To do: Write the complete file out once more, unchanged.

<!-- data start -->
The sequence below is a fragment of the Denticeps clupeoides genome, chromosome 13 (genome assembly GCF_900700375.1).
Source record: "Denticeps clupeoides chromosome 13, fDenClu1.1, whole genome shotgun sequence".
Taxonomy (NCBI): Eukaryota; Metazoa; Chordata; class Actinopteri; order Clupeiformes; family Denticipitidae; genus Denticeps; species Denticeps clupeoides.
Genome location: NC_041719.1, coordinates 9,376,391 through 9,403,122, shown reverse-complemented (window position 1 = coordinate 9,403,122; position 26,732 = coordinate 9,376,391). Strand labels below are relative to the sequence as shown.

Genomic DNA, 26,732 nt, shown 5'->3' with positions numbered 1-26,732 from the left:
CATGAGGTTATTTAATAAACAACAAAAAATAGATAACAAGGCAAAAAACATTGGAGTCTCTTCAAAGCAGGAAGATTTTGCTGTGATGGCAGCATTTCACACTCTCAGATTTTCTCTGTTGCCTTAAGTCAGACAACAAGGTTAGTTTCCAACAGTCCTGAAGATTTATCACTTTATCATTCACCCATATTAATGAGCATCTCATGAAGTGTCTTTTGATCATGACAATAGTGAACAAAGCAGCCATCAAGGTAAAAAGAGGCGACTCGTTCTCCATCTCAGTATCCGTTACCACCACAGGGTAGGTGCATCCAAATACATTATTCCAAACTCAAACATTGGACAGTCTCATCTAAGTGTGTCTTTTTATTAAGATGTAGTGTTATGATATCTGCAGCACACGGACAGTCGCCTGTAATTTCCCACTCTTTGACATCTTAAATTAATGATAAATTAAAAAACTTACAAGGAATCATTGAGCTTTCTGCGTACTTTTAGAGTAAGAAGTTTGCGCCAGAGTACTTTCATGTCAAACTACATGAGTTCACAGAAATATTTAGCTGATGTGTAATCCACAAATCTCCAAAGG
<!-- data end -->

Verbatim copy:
The sequence below is a fragment of the Denticeps clupeoides genome, chromosome 13 (genome assembly GCF_900700375.1).
Source record: "Denticeps clupeoides chromosome 13, fDenClu1.1, whole genome shotgun sequence".
Taxonomy (NCBI): Eukaryota; Metazoa; Chordata; class Actinopteri; order Clupeiformes; family Denticipitidae; genus Denticeps; species Denticeps clupeoides.
Genome location: NC_041719.1, coordinates 9,376,391 through 9,403,122, shown reverse-complemented (window position 1 = coordinate 9,403,122; position 26,732 = coordinate 9,376,391). Strand labels below are relative to the sequence as shown.

Genomic DNA, 26,732 nt, shown 5'->3' with positions numbered 1-26,732 from the left:
CATGAGGTTATTTAATAAACAACAAAAAATAGATAACAAGGCAAAAAACATTGGAGTCTCTTCAAAGCAGGAAGATTTTGCTGTGATGGCAGCATTTCACACTCTCAGATTTTCTCTGTTGCCTTAAGTCAGACAACAAGGTTAGTTTCCAACAGTCCTGAAGATTTATCACTTTATCATTCACCCATATTAATGAGCATCTCATGAAGTGTCTTTTGATCATGACAATAGTGAACAAAGCAGCCATCAAGGTAAAAAGAGGCGACTCGTTCTCCATCTCAGTATCCGTTACCACCACAGGGTAGGTGCATCCAAATACATTATTCCAAACTCAAACATTGGACAGTCTCATCTAAGTGTGTCTTTTTATTAAGATGTAGTGTTATGATATCTGCAGCACACGGACAGTCGCCTGTAATTTCCCACTCTTTGACATCTTAAATTAATGATAAATTAAAAAACTTACAAGGAATCATTGAGCTTTCTGCGTACTTTTAGAGTAAGAAGTTTGCGCCAGAGTACTTTCATGTCAAACTACATGAGTTCACAGAAATATTTAGCTGATGTGTAATCCACAAATCTCCAAAGG